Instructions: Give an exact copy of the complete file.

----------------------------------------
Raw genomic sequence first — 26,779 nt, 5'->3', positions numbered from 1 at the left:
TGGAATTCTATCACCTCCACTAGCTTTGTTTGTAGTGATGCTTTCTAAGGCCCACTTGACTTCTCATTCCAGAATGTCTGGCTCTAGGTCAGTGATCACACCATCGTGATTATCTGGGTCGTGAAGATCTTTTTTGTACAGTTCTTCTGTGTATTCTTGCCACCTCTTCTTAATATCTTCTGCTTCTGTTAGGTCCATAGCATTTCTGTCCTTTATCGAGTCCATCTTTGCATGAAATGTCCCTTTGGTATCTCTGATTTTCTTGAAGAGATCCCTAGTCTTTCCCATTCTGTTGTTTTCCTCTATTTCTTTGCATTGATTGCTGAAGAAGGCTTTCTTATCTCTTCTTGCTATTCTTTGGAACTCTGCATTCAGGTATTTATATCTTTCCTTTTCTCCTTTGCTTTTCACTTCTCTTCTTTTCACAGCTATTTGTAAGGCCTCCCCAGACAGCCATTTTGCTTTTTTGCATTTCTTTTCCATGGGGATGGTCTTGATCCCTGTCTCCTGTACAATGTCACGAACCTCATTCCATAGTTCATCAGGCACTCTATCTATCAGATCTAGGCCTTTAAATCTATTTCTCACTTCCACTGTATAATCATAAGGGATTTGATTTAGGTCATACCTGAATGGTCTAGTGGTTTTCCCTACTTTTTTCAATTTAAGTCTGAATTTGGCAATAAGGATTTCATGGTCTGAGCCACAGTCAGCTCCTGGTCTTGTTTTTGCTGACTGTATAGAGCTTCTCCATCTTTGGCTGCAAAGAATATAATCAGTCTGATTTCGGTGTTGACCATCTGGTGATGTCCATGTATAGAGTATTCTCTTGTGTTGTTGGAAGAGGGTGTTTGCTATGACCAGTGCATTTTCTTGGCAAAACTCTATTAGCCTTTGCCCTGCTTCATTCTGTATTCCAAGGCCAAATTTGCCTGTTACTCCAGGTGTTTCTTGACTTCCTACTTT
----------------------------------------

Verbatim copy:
Raw genomic sequence first — 26,779 nt, 5'->3', positions numbered from 1 at the left:
TGGAATTCTATCACCTCCACTAGCTTTGTTTGTAGTGATGCTTTCTAAGGCCCACTTGACTTCTCATTCCAGAATGTCTGGCTCTAGGTCAGTGATCACACCATCGTGATTATCTGGGTCGTGAAGATCTTTTTTGTACAGTTCTTCTGTGTATTCTTGCCACCTCTTCTTAATATCTTCTGCTTCTGTTAGGTCCATAGCATTTCTGTCCTTTATCGAGTCCATCTTTGCATGAAATGTCCCTTTGGTATCTCTGATTTTCTTGAAGAGATCCCTAGTCTTTCCCATTCTGTTGTTTTCCTCTATTTCTTTGCATTGATTGCTGAAGAAGGCTTTCTTATCTCTTCTTGCTATTCTTTGGAACTCTGCATTCAGGTATTTATATCTTTCCTTTTCTCCTTTGCTTTTCACTTCTCTTCTTTTCACAGCTATTTGTAAGGCCTCCCCAGACAGCCATTTTGCTTTTTTGCATTTCTTTTCCATGGGGATGGTCTTGATCCCTGTCTCCTGTACAATGTCACGAACCTCATTCCATAGTTCATCAGGCACTCTATCTATCAGATCTAGGCCTTTAAATCTATTTCTCACTTCCACTGTATAATCATAAGGGATTTGATTTAGGTCATACCTGAATGGTCTAGTGGTTTTCCCTACTTTTTTCAATTTAAGTCTGAATTTGGCAATAAGGATTTCATGGTCTGAGCCACAGTCAGCTCCTGGTCTTGTTTTTGCTGACTGTATAGAGCTTCTCCATCTTTGGCTGCAAAGAATATAATCAGTCTGATTTCGGTGTTGACCATCTGGTGATGTCCATGTATAGAGTATTCTCTTGTGTTGTTGGAAGAGGGTGTTTGCTATGACCAGTGCATTTTCTTGGCAAAACTCTATTAGCCTTTGCCCTGCTTCATTCTGTATTCCAAGGCCAAATTTGCCTGTTACTCCAGGTGTTTCTTGACTTCCTACTTT